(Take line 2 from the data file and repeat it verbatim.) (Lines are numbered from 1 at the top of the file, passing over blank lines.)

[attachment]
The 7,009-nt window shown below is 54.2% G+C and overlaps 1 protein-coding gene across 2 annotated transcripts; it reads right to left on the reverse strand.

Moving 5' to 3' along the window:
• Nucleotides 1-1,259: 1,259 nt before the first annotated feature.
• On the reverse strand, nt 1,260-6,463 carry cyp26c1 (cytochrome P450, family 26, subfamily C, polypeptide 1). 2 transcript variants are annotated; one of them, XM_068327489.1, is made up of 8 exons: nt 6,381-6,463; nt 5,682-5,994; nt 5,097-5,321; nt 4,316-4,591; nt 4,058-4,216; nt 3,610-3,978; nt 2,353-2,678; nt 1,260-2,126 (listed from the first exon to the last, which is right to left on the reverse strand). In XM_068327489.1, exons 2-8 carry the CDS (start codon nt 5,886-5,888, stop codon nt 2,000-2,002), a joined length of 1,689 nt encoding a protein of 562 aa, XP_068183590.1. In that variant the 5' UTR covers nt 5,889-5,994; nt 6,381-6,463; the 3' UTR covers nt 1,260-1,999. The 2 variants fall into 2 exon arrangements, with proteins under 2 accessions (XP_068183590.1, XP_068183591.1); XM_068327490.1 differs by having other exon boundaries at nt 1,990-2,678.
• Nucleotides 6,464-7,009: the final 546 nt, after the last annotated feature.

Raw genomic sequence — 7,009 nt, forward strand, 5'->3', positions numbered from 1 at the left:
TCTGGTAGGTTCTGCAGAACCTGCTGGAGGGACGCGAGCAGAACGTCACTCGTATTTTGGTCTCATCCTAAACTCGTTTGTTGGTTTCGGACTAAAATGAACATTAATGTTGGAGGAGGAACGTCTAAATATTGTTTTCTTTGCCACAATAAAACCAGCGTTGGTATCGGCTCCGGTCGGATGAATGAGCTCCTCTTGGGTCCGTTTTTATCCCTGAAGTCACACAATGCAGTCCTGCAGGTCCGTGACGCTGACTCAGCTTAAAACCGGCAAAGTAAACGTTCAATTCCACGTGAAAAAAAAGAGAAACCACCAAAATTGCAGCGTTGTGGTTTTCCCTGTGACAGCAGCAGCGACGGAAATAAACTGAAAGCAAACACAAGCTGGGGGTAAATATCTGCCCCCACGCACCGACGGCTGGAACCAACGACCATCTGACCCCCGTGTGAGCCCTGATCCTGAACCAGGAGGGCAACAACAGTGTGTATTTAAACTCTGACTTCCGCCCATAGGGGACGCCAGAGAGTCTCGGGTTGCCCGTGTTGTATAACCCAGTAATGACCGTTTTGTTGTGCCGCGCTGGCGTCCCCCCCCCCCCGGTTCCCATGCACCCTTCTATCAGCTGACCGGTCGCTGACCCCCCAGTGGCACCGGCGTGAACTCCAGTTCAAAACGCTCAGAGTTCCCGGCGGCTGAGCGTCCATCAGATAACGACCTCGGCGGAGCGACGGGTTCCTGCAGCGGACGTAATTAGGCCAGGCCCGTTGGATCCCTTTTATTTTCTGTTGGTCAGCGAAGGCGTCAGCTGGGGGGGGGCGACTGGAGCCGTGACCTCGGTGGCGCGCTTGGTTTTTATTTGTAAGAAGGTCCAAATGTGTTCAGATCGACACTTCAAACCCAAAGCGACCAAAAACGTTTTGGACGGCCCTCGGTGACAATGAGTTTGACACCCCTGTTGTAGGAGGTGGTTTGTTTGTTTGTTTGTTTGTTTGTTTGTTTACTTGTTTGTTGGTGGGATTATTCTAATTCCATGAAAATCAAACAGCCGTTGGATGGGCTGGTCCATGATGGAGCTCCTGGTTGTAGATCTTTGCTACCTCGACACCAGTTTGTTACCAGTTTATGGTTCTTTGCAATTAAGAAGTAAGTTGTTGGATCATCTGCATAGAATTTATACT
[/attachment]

Moving 5' to 3' along the window: